Here's another example of the power of diversity over monocultures in agriculture. Writer Gary Nabhan has a great piece at Grist on how heirloom apples may save US apple growers from the risks of climate change:
Recent studies have suggested that orchard keepers face a new challenge to supplying a variety of apples to their customers. Shifts in weather patterns may be reducing the number of winter chill hours that apple and other trees require in order to bear abundant fruit. If trends continue as predicted, most California orchards are expected to receive less than 500 chill hours per winter by the end of the 21st century. Most apple varieties require 1,000 chill hours per winter to yield harvests large enough to keep orchards economically viable, although some require as little as 800 hours and a few can get by on just 500 chill hours.
In its "high emissions scenario" for climate change, the Union of Concerned Scientists has predicted that orchards in southeastern Pennsylvania will receive 1,000 or more chill hours in just 50 to 60 percent of winters. Because Pennsylvania is the fourth-largest remaining producer of apples in this country, and because much of its $60 million annual crop comes from the southeastern region, these predictions have generated considerable anxiety among orchard keepers. But no one knows how many of the varieties currently being grown there can actually tolerate fewer than 1,000 chill hours -- the meteorological projections have not yet been tangibly related to the specific responses of particular varieties. And of course, no one knows for sure how much of the perceived weather shifts are due to global warming or to more localized urban heat-island effects of changing land uses.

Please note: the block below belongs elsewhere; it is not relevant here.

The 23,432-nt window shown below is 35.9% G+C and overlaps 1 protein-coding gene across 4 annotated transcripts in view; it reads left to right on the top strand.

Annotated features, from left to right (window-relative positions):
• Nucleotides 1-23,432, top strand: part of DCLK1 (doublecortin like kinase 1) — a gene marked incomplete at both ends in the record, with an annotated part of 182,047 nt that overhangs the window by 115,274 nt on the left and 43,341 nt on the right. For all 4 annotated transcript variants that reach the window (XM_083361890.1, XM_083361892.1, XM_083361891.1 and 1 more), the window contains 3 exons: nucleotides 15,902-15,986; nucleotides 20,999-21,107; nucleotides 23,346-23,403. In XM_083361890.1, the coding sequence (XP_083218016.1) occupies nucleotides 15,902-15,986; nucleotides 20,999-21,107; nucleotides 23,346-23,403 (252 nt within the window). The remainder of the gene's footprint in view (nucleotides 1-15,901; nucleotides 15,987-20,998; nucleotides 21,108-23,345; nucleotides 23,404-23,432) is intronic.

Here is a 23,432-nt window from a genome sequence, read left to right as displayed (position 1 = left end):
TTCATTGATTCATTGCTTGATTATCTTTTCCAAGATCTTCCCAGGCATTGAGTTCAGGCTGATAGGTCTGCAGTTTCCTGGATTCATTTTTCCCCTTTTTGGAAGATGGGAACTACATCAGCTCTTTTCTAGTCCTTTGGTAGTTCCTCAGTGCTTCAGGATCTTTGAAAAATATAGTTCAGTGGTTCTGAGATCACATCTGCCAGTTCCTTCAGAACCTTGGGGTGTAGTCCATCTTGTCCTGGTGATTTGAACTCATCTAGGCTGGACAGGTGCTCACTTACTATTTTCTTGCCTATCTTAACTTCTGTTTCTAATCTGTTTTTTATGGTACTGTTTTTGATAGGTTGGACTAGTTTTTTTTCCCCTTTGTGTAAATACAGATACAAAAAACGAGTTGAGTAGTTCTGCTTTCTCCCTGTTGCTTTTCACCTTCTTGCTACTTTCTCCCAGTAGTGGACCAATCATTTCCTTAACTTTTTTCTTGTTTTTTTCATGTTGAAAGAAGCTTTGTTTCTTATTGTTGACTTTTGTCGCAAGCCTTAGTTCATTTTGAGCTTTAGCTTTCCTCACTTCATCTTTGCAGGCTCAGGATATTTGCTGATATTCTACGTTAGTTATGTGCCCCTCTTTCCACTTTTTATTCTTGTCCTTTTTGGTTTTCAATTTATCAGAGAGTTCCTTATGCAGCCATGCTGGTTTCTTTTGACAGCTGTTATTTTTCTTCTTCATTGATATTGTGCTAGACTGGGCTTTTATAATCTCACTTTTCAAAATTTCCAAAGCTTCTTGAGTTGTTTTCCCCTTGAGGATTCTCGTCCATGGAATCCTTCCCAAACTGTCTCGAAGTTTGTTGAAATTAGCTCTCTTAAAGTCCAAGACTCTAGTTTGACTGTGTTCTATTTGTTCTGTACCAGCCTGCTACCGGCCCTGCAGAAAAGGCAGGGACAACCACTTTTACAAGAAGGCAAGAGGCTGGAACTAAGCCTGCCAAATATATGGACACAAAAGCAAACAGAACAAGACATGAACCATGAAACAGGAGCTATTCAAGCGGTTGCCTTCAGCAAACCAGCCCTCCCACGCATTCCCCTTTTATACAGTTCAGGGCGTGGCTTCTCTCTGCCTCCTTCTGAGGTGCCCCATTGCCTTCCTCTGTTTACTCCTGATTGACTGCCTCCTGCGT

As Gary mentions, this is of particular concern in Pennsylvania. But farmers like Nick Botner in Oregon are doing their part to fill in some of the blanks on which varieties will thrive in the new conditions. Botner may be in his eighties, but he's not slowing down -- he's testing 3,000 heirloom varieties to see which will grow best in our changing climate. Will apples disappear from store shelves? Not if we remember that there are plenty of apples in the